Ed Moreland, NRP, FACPE, is an active paramedic based in Philadelphia who wears many hats.

He works in a director role for Ambulnz, a tech company that provides medical transport, and serves as one of our continuing education course instructors.

In the past, he has held positions with the Pennsylvania EMS Provider Foundation and National EMS Memorial Bike Ride. He continues to volunteer with these organizations.

Moreland organizes and participates in several memorial bike rides throughout the year to remember fallen EMS providers. He does so because it’s a profession that sometimes gets forgotten in the wake of tragedy.

“EMS folks are not always remembered in the same way as law enforcement and firefighters … so this is a way for us to ensure their memories are not forgotten and let their families know that they are still remembered,” Moreland said.

Besides taking time out to honor fallen EMS providers, organized bike rides also promote a healthy lifestyle for first responders.

That’s a big deal, said Moreland. EMS folks don’t always put their own health needs first, and they instead prioritize those around them.

The National EMS Memorial Bike Ride offers five rides per year throughout the United States to honor fallen first responders, he said.

“These long-distance bike events honor EMS workers who died in the line of duty and not in the line of duty,” Moreland said.

National EMS Memorial bike ride routes remember fallen first responders

Historically, riders follow these five routes taken each year, with the exception that the southern route sometimes changes, Moreland said.

  • East Coast — May ride from Boston to Washington, D.C.
  • Southern Region — May ride from Raleigh, NC, to Washington, D.C.
  • Midwest — June ride from Minneapolis to Chicago.
  • Rocky Mountain Region — July ride in Colorado from Snowmass to Littleton in coordination with Air Ambulance Memorial.
  • West Coast —  September ride from Reno, Nev., to San Francisco, and includes riding around Lake Tahoe.

In a unique twist, each cyclist wears a set of two dog tags with the names of fallen first responders. Moreland recently honored a volunteer EMT who died of cardiac arrest.

After the ride, cyclists may even meet the family of the fallen and honor them with one of the tags. Indeed, Moreland himself rides with a cluster of dog tags accumulated over the years.

“I met with her family, riding in memory of their mom,” he said of the cardiac arrest victim. “It’s traumatic for a lot of the family members.”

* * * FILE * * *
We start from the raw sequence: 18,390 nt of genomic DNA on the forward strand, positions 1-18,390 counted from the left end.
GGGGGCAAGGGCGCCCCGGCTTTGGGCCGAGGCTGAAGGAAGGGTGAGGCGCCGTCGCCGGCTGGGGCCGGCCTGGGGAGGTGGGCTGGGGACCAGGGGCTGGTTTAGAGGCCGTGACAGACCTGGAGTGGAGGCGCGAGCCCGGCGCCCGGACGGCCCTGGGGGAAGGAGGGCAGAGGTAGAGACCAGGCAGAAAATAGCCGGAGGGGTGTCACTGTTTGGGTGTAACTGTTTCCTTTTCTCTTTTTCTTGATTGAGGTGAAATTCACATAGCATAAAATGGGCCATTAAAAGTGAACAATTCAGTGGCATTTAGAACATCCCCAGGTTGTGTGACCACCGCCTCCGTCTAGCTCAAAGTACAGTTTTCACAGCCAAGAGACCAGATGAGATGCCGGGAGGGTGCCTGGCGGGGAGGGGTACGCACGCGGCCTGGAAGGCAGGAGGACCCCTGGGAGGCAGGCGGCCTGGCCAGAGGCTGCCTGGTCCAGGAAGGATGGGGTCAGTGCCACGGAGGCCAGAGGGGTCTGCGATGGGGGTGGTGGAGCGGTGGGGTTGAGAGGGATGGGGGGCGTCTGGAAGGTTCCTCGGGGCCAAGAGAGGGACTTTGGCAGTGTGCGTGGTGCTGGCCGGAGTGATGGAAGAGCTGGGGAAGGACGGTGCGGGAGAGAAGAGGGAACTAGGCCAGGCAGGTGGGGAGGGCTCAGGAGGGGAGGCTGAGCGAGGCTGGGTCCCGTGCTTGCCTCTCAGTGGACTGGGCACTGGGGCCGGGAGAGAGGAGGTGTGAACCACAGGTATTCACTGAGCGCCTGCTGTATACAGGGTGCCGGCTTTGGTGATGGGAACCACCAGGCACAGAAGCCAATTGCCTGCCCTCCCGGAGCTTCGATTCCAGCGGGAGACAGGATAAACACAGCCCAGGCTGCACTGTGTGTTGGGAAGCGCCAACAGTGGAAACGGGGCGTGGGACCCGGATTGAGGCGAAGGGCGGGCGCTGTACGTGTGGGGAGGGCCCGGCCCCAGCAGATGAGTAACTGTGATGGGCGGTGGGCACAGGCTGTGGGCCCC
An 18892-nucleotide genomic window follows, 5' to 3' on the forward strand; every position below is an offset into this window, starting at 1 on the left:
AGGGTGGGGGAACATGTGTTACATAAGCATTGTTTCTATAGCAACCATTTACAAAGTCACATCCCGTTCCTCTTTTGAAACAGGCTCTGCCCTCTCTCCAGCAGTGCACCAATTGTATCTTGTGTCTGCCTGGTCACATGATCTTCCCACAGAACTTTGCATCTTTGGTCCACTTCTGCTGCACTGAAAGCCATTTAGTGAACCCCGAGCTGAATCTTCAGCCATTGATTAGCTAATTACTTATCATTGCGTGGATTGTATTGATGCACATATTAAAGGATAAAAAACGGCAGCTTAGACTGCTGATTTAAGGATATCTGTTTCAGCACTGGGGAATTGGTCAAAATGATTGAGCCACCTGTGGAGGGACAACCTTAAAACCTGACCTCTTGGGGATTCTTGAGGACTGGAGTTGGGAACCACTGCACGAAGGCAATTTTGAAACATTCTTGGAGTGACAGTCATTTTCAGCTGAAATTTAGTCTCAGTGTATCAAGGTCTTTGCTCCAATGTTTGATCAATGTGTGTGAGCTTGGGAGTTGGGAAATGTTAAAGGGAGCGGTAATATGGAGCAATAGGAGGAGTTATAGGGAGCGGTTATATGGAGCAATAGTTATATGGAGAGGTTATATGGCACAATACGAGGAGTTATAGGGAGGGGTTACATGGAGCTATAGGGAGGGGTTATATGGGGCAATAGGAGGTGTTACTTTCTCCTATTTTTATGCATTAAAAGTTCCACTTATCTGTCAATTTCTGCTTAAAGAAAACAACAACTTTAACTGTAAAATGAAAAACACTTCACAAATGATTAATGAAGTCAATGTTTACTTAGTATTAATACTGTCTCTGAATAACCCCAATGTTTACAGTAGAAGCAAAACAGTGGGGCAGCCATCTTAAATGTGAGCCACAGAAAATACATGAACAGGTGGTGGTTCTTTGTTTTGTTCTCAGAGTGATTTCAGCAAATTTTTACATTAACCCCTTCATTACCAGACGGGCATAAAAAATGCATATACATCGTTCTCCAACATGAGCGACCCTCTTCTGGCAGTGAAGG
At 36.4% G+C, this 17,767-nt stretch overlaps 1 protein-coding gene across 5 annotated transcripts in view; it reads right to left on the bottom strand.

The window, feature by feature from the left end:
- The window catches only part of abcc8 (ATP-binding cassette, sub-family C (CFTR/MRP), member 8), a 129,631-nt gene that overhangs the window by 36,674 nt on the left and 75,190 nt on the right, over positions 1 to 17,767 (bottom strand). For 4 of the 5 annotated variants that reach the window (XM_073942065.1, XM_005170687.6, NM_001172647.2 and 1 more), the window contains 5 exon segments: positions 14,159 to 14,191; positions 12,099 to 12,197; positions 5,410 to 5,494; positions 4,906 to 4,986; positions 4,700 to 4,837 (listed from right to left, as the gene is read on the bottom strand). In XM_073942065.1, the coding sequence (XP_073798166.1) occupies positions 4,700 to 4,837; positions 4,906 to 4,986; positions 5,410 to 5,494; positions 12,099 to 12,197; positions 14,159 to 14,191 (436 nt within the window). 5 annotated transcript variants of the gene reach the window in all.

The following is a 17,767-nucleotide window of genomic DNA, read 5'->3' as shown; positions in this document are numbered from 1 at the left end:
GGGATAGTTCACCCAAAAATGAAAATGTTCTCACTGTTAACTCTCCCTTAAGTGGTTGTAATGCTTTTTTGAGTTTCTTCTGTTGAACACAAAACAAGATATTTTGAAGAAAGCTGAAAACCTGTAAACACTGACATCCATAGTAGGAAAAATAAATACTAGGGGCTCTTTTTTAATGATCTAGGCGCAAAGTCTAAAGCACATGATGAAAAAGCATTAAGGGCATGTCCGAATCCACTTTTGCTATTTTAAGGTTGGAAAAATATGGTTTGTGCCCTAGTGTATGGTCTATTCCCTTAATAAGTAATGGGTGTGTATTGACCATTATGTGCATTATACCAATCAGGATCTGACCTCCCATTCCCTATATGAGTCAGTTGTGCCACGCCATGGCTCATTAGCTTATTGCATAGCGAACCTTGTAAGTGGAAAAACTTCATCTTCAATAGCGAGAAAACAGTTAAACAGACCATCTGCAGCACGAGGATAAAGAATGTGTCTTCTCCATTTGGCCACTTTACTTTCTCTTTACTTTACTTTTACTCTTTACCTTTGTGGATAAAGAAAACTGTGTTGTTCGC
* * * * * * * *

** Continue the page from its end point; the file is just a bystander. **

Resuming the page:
Local memorial rides for fallen first responders

If you can’t make it to a national ride, consider a local one.

On Sept. 7, the Pennsylvania EMS Foundation will host its Fourth Annual PA EMS Memorial Bike Ride from 9 a.m. to 1 p.m. The ride spans 160 miles, from East Stroudsburg to Harrisburg.

“The past three Pennsylvania memorial rides started at the Flight 93 National Memorial in Shanksville, the scene of the plane crash that was intended to crash in Washington, D.C.,” he said.

fallen first respondersMoreland helps with organizational efforts and rides in the event. He said the ride is usually timed to coincide with the anniversary of the World Trade Center 9/11 attacks that took the lives of 343 firefighters.

The event also pays tribute to the countless others who either died or developed health conditions resulting from toxic chemical exposure from working at Ground Zero during the clean-up and recovery efforts.

“The organization was founded to recognize and honor 9/11 deaths and honor PA EMS who died in the line of duty,” he said.

The event also helps raise money for scholarship funding to send people to paramedic school, he added.

In total, Moreland said the foundation has awarded more than $40,000 in scholarships over the past seven years.

Memorial rides remain important, said Moreland, because the events remind people not to forget events such as 9/11.

Memorial rides also offer a constant reminder outside the events of 9/11.

“To remember the continuous sacrifice of EMS providers, including the physical and mental toll it takes on them over decades,” Moreland said.

Let’s not forget Flight 93

After terrorists crashed commercial airliners into the Twin Towers in New York, and then into the Pentagon in Washington, D.C., 40 passengers on United Flight 93 stopped the third attack planned for the nation’s capital.

Those passengers gave their lives on that memorable day, forcing the plane to crash in an open field in Somerset County, Pa.

If you’d like to visit the Flight 93 National Memorial,the park offers tours and camping onsite.

40 Memorial Groves dot the grounds, offering visitors a place to pay their respects to those who gave their lives.

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